The future looks complicated for the Sami people. These are the descendants of reindeer herders in the far north of Finland, Sweden and Norway. Until now, their traditions have been passed down from generation to generation. But things are changing, and their habitat is being used more and more often for other purposes, such as the huge Markbygden wind farm. The result is a clash of interests between tradition and change. Watch a report by “Focus Europa”, a Digi24 and Deutsche Welle project. The show is broadcast on Friday at 23:30 and resumes on Saturday at 19:30.

It is autumn on the high plateau of Ammarnäs and the first frost is approaching. It’s time for the shepherds to take their reindeer to the valley. They ate well in their months of freedom. Every autumn – as here in Västerbotten – the Sami people inspect the herds, counting the newborns and selecting the animals. As usual, rthey run from left to right. But otherwise, things are different.

Malin Brännström is part of the younger generation. He knows that such episodes will soon become history, because in the wilderness of Lapland, land areas are becoming rarer.

Reindeer sacrificed to make room for wind turbines

It’s getting crowded here. Soon, reindeer herding will no longer be possible. There are simply too many parties involved. It’s almost impossible nowadays, “says Malin Brännström.

The idea is to keep the males alive for only half a year, keeping a few for breeding. The state is constantly limiting the size of the herds, so members of the Svaipa Gran community must kill more reindeer than they would like. Everything is needed more land for roads and wind farms.

“It’s hard to imagine that these huge wind farms could be compatible with our reindeer herds. It’s a large-scale industry, and our space is shrinking considerably, “says Malin Brännström.

On the way to the coast, 230 kilometers to the east, we meet several reindeer, a common sight during autumn.

An unparalleled wind farm in Europe

Markbygden is a wind farm unmatched in Europe. It is twice as large as Stockholm and supplies 8% of Sweden’s electricity. The goal is to build 1,011 wind turbines. Those of the people Sami are afraid that even bigger wind farms will follow.

When I got the permit for Markbygden years ago, the 200-meter turbines seemed very high, but now we’re talking about heights of over 250 meters, ”he says. Fredrik Bäcklund, representative of the wind farm.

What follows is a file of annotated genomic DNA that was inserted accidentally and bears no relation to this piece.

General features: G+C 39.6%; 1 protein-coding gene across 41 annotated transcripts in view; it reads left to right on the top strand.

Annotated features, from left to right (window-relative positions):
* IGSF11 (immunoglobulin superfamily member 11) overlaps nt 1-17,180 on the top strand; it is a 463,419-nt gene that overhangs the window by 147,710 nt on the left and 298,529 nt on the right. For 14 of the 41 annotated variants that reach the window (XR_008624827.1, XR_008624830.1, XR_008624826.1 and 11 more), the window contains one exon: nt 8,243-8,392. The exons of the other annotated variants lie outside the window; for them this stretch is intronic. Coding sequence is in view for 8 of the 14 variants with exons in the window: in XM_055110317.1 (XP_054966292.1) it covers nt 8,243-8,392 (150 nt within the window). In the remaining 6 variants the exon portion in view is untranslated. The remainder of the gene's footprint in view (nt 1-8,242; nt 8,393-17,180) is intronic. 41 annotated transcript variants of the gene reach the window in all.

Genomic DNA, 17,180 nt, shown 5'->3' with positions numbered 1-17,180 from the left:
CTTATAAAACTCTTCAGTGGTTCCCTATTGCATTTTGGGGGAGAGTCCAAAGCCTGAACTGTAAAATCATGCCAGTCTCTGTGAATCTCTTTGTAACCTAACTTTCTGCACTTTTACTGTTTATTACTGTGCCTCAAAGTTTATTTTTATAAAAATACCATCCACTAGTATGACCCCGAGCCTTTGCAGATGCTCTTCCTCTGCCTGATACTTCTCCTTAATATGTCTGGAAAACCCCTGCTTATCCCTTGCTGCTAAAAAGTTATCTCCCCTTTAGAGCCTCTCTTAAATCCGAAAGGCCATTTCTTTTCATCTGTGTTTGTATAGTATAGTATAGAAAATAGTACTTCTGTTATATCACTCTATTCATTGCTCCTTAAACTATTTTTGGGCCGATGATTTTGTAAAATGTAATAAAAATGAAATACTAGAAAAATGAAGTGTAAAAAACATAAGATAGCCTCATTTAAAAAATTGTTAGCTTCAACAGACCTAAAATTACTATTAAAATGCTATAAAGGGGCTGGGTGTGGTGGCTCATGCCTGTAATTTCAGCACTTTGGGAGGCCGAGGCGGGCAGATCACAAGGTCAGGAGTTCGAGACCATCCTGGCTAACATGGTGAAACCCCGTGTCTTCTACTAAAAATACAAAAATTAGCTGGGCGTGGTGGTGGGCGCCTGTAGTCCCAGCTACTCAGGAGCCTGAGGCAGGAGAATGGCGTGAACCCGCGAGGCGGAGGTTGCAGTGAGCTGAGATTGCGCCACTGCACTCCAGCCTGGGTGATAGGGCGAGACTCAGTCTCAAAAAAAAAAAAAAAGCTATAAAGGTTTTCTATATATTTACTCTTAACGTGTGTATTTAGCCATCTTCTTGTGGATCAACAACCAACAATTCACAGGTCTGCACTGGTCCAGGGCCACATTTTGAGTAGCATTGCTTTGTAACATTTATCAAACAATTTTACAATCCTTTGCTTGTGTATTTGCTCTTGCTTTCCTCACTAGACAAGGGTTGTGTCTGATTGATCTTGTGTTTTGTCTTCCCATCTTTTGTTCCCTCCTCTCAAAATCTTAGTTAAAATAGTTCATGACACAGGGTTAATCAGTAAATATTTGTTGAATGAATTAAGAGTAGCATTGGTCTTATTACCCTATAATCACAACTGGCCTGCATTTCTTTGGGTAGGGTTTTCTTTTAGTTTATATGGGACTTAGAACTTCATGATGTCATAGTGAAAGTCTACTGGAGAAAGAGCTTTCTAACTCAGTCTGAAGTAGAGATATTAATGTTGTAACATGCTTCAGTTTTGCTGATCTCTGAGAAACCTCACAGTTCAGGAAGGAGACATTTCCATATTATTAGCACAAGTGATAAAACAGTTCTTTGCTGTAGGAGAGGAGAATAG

The goal is to create 300-meter turbines, almost as tall as the Eiffel Tower. The wind is best at that altitude. At ground level it is surprisingly low noise, so the animals are not disturbed. The wind farm’s press officer was amazed when he recently stopped at the base of a turbine with a group of visitors.

“I saw 20 reindeer sleeping under a rotor. In general, wild animals like to sit under wind turbines, because there are fewer insects, especially mosquitoes. ” says Tomas Riklund, the wind farm press officer.

Compensation for reindeer herders

So far, only about a third of the turbines have been installed. Building a large wind farm involves transporting thousands of heavy loads and leaving less room for reindeer. In the spring, when calves are born, the last thing animals want is noise and crowds.

There are two phases. The first is heavy traffic with heavy cars. NIt is easy for the animals to stay here, but later, during the operation phase, it is okay for them “, he claims. Fredrik Bäcklund, representative of the wind farm.

Ten years ago, local pastors received compensation. All parties agreed not to disclose the amount.

New threats on the horizon: warmer winters

Back to Ammarnäs: it’s evening and the farmers are still gathering the flocks. Malin is trying her best to enjoy the moment with her family. The lawyer had important lawsuits for the property rights of this community and won. But she feels helpless against another threat: climate change and warmer winters.

“Winter is the biggest challenge. First we have a lot of snow and then a lot of freezing rain. Because of this, reindeer can no longer reach lichens, their food source “, explains Malin Brännström.

The people of the Sami people are in a dilemma. Home helps slow down global warming – which they did not cause – must sacrifice pastures. They say everyone should make some concessions.

We all need to return to the important things, to what nature offers us. We need to be aware of that instead of robbing it. ” spune Malin Brännström.

If farmers could no longer keep their reindeer, a symbol of traditional freedom and an old culture would disappear. Instead, only the plains full of wind turbines would remain. The population Sami fears that Lapland will become just another industrial park.

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